It’s an unfortunate truth that most of us will never be able to speak directly to or be mentored by the greatest minds on the planet. You know what, I don’t care. They’ve all written books.
I personally love reading books. I can attribute 90% of my sales and business skill to reading the work of people way more talented than I am. The problem I often find though is that the books I’m generally drawn to are the new and shiny ones from upcoming sales and influencer gurus.
Most of the time these are just poorly rehashed versions of slightly older, obscure books that are the real definitive fountains of written knowledge.
To mix things up for you I’ve listed my top 10 underrated books about persuasion. Not all of them are available anymore on amazon but they’re all certainly worth a read.
I had Chris Hadnagy on our old podcast and he was a fascinating guest. Although his work focuses mainly on social engineering, there are many aspects here that reflect the good and bad sides of sales influence and manipulation.
People are referred to as ‘victims’ and the activities are defined as ‘exploits’ because that is the subject which is being discussed. However don’t let that put you off such a great read.
Yes! (50 Scientifically Proven Ways to be Persuasive)
This is a great introduction to influence before you dive into the more influential ‘Instant Influence’ by the same author.
You will find yourself starting the book and getting deeper and deeper down the rabbit hole of influence as you continue reading.
Understanding the Buy Buttons in Your Customer’s Brain
This book is easy to pick up, the studies included are not too heavy and it’s a fun read.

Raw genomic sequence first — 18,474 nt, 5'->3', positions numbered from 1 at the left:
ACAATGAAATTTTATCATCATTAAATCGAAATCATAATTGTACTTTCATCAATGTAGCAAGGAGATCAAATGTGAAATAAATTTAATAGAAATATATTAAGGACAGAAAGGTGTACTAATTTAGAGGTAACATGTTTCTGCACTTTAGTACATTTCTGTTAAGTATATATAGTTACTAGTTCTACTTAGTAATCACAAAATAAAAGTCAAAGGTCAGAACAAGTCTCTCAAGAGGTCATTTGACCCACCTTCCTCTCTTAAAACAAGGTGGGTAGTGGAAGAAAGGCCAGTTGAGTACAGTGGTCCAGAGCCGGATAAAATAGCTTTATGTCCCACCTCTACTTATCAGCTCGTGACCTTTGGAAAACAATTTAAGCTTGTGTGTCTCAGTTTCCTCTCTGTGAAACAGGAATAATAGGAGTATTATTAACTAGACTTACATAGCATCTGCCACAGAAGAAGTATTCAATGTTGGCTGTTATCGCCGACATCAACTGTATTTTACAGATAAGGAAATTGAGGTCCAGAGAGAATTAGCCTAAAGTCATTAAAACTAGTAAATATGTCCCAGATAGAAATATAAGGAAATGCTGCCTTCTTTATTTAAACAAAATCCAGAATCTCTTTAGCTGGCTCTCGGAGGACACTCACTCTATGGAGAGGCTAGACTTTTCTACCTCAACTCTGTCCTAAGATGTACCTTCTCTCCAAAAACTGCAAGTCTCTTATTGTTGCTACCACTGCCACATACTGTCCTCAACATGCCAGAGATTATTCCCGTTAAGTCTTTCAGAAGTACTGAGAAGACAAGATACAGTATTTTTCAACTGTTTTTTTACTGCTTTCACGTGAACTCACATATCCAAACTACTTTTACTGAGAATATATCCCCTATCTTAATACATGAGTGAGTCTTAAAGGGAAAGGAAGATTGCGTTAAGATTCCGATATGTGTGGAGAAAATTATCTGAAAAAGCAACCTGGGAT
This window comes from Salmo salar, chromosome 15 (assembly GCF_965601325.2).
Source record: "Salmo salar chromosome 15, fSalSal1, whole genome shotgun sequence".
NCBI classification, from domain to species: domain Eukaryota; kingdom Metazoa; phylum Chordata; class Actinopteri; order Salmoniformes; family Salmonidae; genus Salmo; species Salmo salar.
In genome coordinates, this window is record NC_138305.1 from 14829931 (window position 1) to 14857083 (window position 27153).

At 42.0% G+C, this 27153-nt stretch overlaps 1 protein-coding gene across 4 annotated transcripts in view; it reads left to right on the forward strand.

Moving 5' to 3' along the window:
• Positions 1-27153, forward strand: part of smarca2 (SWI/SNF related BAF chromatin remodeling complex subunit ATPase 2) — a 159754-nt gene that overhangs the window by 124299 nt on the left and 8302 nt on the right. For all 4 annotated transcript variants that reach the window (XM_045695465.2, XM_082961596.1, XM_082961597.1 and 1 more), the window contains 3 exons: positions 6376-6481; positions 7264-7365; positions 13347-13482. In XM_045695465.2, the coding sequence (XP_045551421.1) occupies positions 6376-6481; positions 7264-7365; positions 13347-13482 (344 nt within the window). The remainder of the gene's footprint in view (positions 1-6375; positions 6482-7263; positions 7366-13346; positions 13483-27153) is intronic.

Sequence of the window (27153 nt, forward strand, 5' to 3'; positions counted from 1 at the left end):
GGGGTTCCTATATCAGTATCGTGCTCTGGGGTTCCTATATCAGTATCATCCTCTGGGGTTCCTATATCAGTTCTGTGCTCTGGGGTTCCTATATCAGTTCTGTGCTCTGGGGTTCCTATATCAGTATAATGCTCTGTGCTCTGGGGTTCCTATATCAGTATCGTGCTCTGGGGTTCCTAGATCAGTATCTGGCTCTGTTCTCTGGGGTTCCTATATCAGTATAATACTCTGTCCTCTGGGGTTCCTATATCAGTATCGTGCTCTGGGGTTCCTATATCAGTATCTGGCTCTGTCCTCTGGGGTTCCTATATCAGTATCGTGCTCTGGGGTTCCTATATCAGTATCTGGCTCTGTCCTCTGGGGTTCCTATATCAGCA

If you’re not newbie to the world of influence as a whole though, it might seem a little light.
Scientific advertising is a classic in the world of marketing however it’s not something that many salesmen have read.
The author Claude C. Hopkins is known as the greatest pioneer in advertising and a master at copywriting – a influence skill that many salesmen ignore.
I make use of copywriting all the time as a salesman. For example in the testing and refining of the subject of prospecting emails. A simple change here could double the amount of people that open your emails and instantly transform for sales pipeline.
It’s a short book and well worth the read.
PLUS due to it’s age, you can download it from here for free – Scientific Advertising
Pradeep gives a great overview of the world of neuromarketing and provides some strong examples as to how it can be used.
Over time these marketing strategies will be developed further and implemented by salesmen, so it’s a great book if you want to stay ahead of the game.
The Lucifer Effect is not an obvious choice for salesmen but it shows the true power of psychological manipulation.
It covers the findings of the ‘Stanford prison experiment‘ in which normal people were given the role of guard or prisoner for a period of 7-14 days.
The results shocked the researchers when the guards defaulted to authoritarianism roles and used many tactics of psychological torture to abuse the prisoners.
This knowledge is useful to salesman as it demonstrates that if you’re going to use tactics of influence you need to be clear as to where your ethical lines are drawn.
This book didn’t do as well as it should have because of the amount of upselling to other products within its pages (let that be a note to pushy salesmen).
It is however full of knowledge about consumer psychology in areas that might not always be immediately applicable to salesmen which is where it is powerful.
There are many techniques such as where products are placed within a supermarket that can be reused in unusual ways by progressive salesmen to mix up how they sell their prospects.